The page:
Judge Kopf, in his letter to a young practicing attorney, was deliberately provocative and slightly snarky, both for the entertainment value as well as to grab attention. The sweet tummy rubs that the babies prefer tend not to serve any purpose beyond validating their saddest feelings. That wasn’t what the good judge was aiming for.
Still, there were flaming nutjobs* who were literally shaking at the outrage of it all. This comes as no surprise, as baby lawyers are baby lawyers. That’s the reason why an old judge would write a letter to a young lawyer, because they will bristle and buck in reaction to being called immature. They big boys and girls! They know stuff and there is nothing that experience will teach them. Until they gain experience, but that, of course, takes time.
But there was one piece that evoked a surprising reaction.
Additionally, don’t complain about a work/life imbalance. Your clients are what matters. Your spouses and kids are secondary. If you don’t agree, get out of the practice of law.
I would not have thought it terribly hard to grasp what the judge was saying. I would have been very wrong.
the day I put my job above my family is the day I quit.
— Raffi Melkonian (@RMFifthCircuit) July 20, 2017
Raffi is an experienced appellate lawyer. Would he blow off oral argument because his daughter had a dance recital? Maybe blow a filing deadline for a brief because his son had a little league game?
The interpretation of Judge Kopf’s use of “secondary” apparently confused him, as if it meant he should stay at the office playing spider solitaire rather than go home for his anniversary dinner. Was this in doubt? Was that what Judge Kopf was saying? Does this really require gertruding, plus a full post using small words to explain?
The obvious meaning was that when there is a conflict that can’t be avoided, and something or someone has to give, the lawyer’s first duty is to the client. Obviously, if the conflict can be avoided so that the lawyer can fulfill his obligations to his client as well as go to the dance recital, he will and should. But I need to say this? Are we really that dense that this has to be spelled out? Yes. Yes we are, and so I do.
Not all lawyers will have conflicts. Some, like government and in-house lawyers, paper-shufflers and library benchwarmers, won’t understand this to be an issue because they do nothing in their job which would raise such a problem. Guess what?!? If so, then this doesn’t apply to you, at least for now.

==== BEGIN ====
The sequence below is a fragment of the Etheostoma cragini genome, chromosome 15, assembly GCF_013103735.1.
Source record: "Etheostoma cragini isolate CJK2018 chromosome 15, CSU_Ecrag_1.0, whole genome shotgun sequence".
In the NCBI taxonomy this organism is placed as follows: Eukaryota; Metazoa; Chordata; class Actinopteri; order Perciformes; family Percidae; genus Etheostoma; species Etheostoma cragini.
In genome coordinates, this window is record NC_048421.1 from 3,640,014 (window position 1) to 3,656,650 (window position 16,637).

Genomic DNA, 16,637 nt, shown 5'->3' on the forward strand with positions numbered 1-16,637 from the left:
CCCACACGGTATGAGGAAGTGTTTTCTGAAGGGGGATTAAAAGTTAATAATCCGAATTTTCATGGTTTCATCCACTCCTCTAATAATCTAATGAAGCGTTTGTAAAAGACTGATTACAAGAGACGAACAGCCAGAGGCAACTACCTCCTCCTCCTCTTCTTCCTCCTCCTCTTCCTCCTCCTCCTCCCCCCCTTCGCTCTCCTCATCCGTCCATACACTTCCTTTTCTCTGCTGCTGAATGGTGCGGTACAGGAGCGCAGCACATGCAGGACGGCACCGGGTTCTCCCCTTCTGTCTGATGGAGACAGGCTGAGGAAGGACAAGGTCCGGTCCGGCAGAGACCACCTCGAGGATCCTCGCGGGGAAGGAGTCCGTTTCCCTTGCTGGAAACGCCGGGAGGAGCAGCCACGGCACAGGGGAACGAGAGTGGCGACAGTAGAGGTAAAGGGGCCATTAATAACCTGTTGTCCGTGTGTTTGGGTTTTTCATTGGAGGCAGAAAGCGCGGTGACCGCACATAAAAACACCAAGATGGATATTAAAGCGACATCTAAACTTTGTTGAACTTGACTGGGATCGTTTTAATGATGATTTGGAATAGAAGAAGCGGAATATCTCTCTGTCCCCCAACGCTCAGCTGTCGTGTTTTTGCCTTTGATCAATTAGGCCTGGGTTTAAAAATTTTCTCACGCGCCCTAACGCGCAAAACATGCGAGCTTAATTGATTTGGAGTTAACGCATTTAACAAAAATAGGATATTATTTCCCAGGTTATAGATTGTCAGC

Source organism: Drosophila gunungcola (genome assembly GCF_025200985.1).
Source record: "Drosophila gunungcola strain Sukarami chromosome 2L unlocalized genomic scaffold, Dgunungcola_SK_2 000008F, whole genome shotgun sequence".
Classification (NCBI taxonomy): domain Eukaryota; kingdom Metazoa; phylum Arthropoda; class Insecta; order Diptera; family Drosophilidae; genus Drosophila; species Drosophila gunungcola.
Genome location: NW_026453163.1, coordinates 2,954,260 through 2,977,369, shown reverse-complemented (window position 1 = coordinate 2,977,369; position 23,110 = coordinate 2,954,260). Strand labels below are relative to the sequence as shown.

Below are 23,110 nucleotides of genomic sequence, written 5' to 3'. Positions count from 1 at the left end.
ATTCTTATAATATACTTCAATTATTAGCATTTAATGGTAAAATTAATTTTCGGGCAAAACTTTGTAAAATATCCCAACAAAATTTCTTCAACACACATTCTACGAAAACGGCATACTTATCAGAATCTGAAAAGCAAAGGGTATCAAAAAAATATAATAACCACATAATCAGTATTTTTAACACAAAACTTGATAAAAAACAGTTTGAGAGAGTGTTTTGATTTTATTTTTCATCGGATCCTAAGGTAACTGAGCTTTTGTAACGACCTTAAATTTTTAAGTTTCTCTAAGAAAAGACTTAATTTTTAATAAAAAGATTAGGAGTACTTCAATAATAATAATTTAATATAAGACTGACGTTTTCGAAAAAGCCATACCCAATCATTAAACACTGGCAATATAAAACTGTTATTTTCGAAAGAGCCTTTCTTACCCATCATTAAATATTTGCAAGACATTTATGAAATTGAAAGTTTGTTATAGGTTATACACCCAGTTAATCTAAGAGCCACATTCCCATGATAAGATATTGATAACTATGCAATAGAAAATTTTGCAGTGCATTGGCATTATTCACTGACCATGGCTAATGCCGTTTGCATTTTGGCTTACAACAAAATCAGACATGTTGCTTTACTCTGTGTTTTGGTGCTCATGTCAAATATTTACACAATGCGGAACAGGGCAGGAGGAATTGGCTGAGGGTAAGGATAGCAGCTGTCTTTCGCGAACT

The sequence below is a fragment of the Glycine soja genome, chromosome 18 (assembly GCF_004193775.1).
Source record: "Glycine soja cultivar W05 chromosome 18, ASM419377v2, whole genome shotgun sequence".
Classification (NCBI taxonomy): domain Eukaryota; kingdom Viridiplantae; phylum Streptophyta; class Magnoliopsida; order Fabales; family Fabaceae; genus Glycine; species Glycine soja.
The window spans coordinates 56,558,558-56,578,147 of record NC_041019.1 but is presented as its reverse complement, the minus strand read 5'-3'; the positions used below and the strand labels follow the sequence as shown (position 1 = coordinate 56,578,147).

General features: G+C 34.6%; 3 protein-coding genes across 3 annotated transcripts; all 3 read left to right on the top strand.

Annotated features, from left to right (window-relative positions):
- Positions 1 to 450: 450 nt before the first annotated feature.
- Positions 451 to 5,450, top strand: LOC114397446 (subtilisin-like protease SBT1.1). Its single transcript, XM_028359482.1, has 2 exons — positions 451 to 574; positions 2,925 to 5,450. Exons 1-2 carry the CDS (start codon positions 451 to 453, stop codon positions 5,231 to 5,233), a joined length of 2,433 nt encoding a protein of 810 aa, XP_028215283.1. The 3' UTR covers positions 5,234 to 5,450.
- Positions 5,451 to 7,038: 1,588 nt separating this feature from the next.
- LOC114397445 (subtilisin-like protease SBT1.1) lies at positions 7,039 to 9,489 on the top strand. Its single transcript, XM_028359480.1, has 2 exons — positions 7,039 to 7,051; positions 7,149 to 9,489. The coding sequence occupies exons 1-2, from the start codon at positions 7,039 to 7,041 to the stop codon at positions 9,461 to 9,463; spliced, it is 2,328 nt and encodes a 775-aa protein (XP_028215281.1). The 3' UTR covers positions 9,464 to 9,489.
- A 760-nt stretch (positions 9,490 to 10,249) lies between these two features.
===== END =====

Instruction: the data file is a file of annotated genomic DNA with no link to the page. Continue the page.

Other lawyers have conflicts all the time and are constrained to make very hard choices. Trial tomorrow and suddenly little Joey wants you to teach him to ride his bike. Joey will have to wait, because your client is facing life plus cancer in prison and he needs you more. Does that mean you put your job ahead of your family? Does that make your family secondary? You bet your ass it does. Your client has a family too. Your client has put his life, his family’s life, in your hands. Sucks, but your client comes first.
But what is more disturbing, since I’ve little doubt that Raffi never meant to suggest that he would blow off oral argument for a picnic with the kids, is the message an experienced lawyer sends to the baby lawyers. They are hearing something very different, that their professional life is about their happiness, their feelings, their welfare. The client is just there to pay for it.
No, not all baby lawyers hear it this way. Not all are narcissists who believe it’s about them and their happiness. Not all feel entitled. But a lot do, and those are the lawyers who need to hear from experienced lawyers, and judges, that there is a responsibility that goes along with the title “lawyer.” And in those instances where a conflict arises between what they would like to do and what their client needs them to do, the client comes first.
Does that mean their family is always second banana? Hardly. But does this really need to be explained in such brutal excruciating detail? Yes, it apparently does, and that’s why Judge Kopf’s letter to a young practicing lawyer was valuable. Unfortunately, it fell short of its goal.
*Why the “vitriolic” characterization? Because when Mario Machado suggested that one unduly emotional lawyer take her grievance to the judge with the three words, “why not comment?”, she went on a seven twit tear about how Mario forced himself into her timeline and “demanded” she do so. So yeah, unhinged.